In the most extreme scenario played out in that study, Minas Gerais, Brazil’s largest producing state, could see its suitable area for coffee production reduced by 95 percent. These changes were predicted to happen in about 80 years, but if nothing is done, the researchers alert there is a high risk they will start happening much sooner. Maintaining everything else as is—the coffee trees’ physiological and genetical conditions—the number of cities in Minas Gerais that will be able to produce coffee will decrease drastically in the next decades.

We don’t need to be researchers to agree. I have personally traveled to many microregions in Brazil to buy coffee and we hear the same everywhere: climate issues have affected everyone, in different ways. I spoke with four of these farmers, from three different regions, and heard their perspectives about their crop. These are their stories.

Tarciso and Jhone Lacerda

Jhone Lacerda, from Sítio Santa Rita in the Caparaó region, understands that climate played a significant role in his loss in coffee production output, or quebra, the term the farmers call it in Portuguese. His 2019 output was 800 60-kilo bags, 35 percent less than what he had initially anticipated. “We would go to some of our lots every day, and the coffee would never reach the ripe stage: it was either unripe or straight to dry cherry. Something we never experienced before.”

“Our last real big harvest was in 2008.”

Jhone Lacerda

Lacerda, who is a certified agricultural technician, believes that 2019 is the result of a five-year period of drying for the coffee trees in the region. “Our last real big harvest was in 2008. Since then, we have been observing that it has been raining less and less here. 2019, in my opinion, is the year the plants are feeling the result of this hydric stress the most. Since that directly relates to the ripening of the cherries, it’s normal to have the quality of our crop affected by this drought. All of our neighbors here were affected by it,” adds Lacerda. I ask him if there is anything he can do to prevent another quebra next year. “The only solution would be irrigation, which is not viable in my region since we don’t have water available.”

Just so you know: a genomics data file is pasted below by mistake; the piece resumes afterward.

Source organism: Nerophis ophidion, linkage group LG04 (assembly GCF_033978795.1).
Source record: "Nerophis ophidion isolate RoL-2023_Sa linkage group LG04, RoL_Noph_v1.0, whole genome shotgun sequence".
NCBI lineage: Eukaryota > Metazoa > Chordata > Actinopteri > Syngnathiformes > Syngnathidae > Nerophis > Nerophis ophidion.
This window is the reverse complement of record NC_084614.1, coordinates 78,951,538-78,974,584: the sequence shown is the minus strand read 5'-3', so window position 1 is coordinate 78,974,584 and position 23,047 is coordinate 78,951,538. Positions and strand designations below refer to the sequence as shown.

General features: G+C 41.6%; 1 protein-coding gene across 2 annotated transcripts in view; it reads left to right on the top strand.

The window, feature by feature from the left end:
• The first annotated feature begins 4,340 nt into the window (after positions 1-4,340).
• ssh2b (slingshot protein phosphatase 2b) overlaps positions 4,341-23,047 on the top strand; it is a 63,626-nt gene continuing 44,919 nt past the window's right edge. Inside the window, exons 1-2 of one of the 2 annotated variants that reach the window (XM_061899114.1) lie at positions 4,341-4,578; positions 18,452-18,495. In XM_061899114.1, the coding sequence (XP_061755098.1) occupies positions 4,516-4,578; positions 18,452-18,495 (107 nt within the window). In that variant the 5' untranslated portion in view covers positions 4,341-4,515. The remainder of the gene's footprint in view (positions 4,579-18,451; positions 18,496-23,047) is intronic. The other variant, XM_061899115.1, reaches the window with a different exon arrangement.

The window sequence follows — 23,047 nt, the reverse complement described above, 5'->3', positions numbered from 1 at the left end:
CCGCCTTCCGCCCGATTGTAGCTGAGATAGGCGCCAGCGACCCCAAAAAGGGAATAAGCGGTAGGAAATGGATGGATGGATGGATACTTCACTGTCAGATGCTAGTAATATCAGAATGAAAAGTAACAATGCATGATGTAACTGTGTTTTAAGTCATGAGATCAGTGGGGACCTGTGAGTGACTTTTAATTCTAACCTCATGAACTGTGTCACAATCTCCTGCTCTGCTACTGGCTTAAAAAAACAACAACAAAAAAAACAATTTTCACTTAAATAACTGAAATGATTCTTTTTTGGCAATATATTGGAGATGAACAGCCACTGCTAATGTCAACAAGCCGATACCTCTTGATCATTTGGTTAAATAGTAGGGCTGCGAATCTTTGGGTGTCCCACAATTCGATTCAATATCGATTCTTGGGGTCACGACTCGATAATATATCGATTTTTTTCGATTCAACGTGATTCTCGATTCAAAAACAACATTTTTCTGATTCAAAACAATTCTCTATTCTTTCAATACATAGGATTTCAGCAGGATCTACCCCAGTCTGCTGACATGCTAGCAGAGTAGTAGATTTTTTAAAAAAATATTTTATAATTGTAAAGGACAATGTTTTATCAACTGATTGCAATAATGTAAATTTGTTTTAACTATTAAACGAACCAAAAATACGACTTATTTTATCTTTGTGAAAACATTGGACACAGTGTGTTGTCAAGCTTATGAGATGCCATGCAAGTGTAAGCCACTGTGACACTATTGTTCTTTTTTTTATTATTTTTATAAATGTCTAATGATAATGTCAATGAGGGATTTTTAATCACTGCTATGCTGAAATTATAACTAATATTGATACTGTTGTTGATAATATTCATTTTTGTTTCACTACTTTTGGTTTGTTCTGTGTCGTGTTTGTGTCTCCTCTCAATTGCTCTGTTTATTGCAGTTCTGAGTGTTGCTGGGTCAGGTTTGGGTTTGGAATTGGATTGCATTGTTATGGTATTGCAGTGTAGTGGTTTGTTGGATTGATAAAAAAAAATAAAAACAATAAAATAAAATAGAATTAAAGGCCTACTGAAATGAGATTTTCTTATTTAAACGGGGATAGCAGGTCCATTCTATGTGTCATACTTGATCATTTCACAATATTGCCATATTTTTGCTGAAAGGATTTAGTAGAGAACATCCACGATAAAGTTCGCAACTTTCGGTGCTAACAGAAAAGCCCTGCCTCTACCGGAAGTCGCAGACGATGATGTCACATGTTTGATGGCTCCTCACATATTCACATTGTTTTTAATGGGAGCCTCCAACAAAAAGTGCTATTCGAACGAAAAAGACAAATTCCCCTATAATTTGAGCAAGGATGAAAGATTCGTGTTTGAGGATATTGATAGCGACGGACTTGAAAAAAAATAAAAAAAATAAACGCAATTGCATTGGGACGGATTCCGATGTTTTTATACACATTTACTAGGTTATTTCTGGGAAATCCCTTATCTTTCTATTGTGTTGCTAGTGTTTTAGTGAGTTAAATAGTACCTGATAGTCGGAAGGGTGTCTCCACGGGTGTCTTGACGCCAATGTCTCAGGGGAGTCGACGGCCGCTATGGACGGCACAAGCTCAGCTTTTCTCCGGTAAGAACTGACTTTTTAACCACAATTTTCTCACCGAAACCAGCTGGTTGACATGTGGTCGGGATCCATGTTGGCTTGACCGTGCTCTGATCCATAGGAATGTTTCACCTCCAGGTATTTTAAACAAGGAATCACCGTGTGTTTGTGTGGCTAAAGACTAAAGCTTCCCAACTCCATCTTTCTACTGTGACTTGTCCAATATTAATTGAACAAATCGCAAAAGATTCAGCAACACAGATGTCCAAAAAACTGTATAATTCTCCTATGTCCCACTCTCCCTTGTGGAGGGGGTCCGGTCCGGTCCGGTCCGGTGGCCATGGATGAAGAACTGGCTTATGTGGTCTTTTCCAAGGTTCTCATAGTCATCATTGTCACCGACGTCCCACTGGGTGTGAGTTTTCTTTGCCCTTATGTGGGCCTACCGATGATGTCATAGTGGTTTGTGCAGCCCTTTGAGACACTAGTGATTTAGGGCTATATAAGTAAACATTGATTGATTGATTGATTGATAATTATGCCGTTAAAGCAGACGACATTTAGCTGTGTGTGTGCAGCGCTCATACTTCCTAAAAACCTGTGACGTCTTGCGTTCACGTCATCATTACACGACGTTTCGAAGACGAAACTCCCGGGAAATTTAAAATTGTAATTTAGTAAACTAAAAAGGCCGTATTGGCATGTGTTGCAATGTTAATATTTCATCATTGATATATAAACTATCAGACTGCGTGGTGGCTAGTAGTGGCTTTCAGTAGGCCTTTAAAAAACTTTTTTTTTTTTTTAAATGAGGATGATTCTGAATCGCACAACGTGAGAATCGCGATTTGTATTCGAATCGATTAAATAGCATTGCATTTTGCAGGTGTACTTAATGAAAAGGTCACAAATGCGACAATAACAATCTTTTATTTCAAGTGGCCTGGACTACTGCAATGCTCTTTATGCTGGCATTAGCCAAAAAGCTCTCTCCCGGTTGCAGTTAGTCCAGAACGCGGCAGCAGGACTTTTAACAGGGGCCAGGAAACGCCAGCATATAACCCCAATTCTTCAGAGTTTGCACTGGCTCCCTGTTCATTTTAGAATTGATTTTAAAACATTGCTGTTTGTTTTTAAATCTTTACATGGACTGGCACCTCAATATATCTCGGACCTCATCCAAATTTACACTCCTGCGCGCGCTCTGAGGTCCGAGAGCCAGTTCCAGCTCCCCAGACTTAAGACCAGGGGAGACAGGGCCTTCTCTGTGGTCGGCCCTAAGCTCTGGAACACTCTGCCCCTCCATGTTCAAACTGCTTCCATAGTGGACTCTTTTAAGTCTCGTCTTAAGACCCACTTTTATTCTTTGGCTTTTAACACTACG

Clayton Barrossa

Clayton Barrossa, who owns Fazenda Ninho da Águia in Caparaó (not far from Lacerda), tells me not only did he not have a loss in production in 2019, but some of his lots yielded more than he had predicted. I ask him if he imagines why he had the opposite results than the majority of his neighbors—and pretty much many other farmers all over the country. He explains, “We didn’t impose our own time on the coffee trees like the others do, harvesting early, at our convenience, just to get rid of that task. We wait until the cherries are really ready to be picked. We are still doing our selective harvesting when most of the others are done with it. Also, we do agroecological farming—we diversify our crops and thus we believe we create microclimates inside our land that make our coffee trees more resilient to climate change. Also, we don’t add any chemicals to our coffee, so we don’t have a very large crop followed by a smaller crop, but rather an expected standard year-to-year output.”